Exploring Renaissance Marvels – Year 10 Trip to Italy
March 26, 2024

Exploring Renaissance Marvels – Year 10 Trip to Italy

We took 52 Year 10 pupils to Florence, split into two groups of 26. We stayed in the beautiful and spacious villa near Lucca owned by the Marshall family who are friends of St James. Each group travelled to Florence for two days where they met Dr Hipshon for their tours.

We visited some of the most iconic works of art ever produced: Michelangelo’s ‘David’ and Botticelli’s ‘Primavera’ and his ‘Birth of Venus’, but also explored the many other glorious works of art, sculpture and architecture left behind by the Renaissance masters. In San Marco we were able to see the frescoes painted by Fra Angelico in their original setting. Fra Angelico said that when he painted, the Spirit was with him and painted through him. For this reason, he never changed a stroke he had applied with his brush. His work has a purity and clarity to it accompanied by a tangible stillness. They are works for contemplation and gazing, rather than glancing and leaving. It is as if he, and the other great Renaissance artists, were able to show the presence of God and allow the viewer to feel it for themselves.

At Santa Maria Novella we were able to experience the entire Renaissance in one building. The medieval world is represented by a chapel painted immediately after the Black Death in 1348, full of a foreboding vision of heaven and hell. Nearby is the first ever painting using linear perspective by the young Massaccio, a fresco which changed the world of art forever. Then there is the chapel behind the altar where Ghirlandaio produced a glorious blaze of late Renaissance colour, realism and intensity. Standing in this chapel, surrounded by frescoes from floor to ceiling, is a truly immersive experience.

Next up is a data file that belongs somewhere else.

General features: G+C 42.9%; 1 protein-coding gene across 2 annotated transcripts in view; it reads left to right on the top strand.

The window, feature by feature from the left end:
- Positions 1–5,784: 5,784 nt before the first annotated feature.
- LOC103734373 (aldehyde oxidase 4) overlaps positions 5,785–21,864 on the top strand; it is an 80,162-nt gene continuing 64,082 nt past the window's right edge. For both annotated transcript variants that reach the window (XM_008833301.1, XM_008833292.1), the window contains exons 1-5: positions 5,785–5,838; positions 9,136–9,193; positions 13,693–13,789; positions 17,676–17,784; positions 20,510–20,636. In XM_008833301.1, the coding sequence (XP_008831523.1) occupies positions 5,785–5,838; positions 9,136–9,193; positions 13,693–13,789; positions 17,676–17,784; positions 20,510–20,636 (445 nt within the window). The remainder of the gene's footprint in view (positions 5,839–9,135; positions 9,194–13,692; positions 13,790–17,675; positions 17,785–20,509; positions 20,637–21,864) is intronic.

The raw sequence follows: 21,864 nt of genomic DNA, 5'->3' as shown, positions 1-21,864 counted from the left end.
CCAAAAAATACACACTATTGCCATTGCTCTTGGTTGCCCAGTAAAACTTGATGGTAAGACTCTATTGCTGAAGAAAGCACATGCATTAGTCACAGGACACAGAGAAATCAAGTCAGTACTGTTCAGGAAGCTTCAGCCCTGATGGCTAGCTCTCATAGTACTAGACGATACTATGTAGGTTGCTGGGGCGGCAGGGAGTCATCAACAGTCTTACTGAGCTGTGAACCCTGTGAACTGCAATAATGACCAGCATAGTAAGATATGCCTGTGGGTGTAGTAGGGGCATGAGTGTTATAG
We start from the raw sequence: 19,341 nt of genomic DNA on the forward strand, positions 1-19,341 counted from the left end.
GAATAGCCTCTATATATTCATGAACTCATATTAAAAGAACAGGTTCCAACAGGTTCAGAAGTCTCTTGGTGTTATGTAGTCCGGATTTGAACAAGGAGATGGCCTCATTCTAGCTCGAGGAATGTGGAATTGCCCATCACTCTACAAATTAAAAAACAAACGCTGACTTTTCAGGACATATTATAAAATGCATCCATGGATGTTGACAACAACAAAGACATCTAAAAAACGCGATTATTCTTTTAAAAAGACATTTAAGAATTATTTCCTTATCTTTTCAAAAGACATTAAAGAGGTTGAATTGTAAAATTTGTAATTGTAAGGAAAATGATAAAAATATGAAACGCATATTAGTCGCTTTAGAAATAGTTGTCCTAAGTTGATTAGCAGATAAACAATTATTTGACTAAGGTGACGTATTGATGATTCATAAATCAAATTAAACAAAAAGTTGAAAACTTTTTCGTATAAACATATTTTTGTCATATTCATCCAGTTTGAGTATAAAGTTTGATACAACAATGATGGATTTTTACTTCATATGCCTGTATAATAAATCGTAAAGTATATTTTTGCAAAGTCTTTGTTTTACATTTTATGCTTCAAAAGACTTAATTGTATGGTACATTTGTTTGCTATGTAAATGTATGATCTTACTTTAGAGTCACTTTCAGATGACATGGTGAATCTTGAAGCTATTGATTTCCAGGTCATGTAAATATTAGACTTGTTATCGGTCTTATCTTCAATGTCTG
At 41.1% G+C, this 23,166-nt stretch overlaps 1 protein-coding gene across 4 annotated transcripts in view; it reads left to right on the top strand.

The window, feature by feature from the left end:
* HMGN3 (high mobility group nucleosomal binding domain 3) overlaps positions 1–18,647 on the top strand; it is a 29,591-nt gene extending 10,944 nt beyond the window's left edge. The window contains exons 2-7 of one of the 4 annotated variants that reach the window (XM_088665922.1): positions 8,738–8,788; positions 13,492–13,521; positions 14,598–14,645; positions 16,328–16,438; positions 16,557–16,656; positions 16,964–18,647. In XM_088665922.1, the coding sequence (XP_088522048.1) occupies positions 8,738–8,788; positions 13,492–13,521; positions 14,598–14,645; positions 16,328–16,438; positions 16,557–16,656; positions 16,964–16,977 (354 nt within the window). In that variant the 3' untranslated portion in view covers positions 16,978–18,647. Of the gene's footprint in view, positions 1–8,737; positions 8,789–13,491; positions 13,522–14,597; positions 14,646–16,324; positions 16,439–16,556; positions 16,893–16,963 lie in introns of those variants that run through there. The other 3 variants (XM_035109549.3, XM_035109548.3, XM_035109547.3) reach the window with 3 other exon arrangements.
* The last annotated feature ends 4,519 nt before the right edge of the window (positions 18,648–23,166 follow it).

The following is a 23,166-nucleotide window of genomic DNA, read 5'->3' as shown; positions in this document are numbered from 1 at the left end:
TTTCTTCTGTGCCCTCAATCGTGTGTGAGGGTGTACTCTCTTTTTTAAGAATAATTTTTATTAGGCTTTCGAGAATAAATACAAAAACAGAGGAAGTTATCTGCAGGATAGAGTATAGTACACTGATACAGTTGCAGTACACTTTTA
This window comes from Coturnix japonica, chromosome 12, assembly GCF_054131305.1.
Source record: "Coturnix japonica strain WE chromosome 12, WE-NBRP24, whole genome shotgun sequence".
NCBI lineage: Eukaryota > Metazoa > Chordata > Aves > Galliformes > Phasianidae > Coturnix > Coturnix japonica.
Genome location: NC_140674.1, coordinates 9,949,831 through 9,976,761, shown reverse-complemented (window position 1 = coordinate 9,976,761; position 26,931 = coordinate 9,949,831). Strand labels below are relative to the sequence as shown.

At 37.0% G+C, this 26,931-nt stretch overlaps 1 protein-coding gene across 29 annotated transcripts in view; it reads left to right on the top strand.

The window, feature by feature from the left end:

The great achievements of this explosion of creative talent are vivid reminders of the vision and skill of their creators. Brunelleschi’s dome, dominating the skyline, was the largest dome in the world at the time and an incredible feat of engineering. Ghiberti’s bronze doors on the Baptistry, shifting the nature and purpose of sculpture with their exquisite modelling and use of shallow perspective are now brilliantly restored and beautifully displayed in the Museum of the Duomo. There we also saw Michelangelo’s last work and some of the finest work of Donatello, Michelangelo’s predecessor and, perhaps, his inspiration.

In the vast and cavernous space within the Duomo itself we recalled the events of 1478 when Giuliano de’ Medici was brutally murdered during the celebration of a Mass while his brother, Lorenzo, narrowly escaped the assassin’s blade.

Did the boys connect with all this and appreciate it? They certainly had an adventure, punctuated by gelato and pizza. The important thing is to allow them to come face to face with the finest work of humanity and let the art do its work. It feeds the soul and plants a seed. I very much look forward to reading their projects and hope they will be able to express some of their own thoughts about what they saw.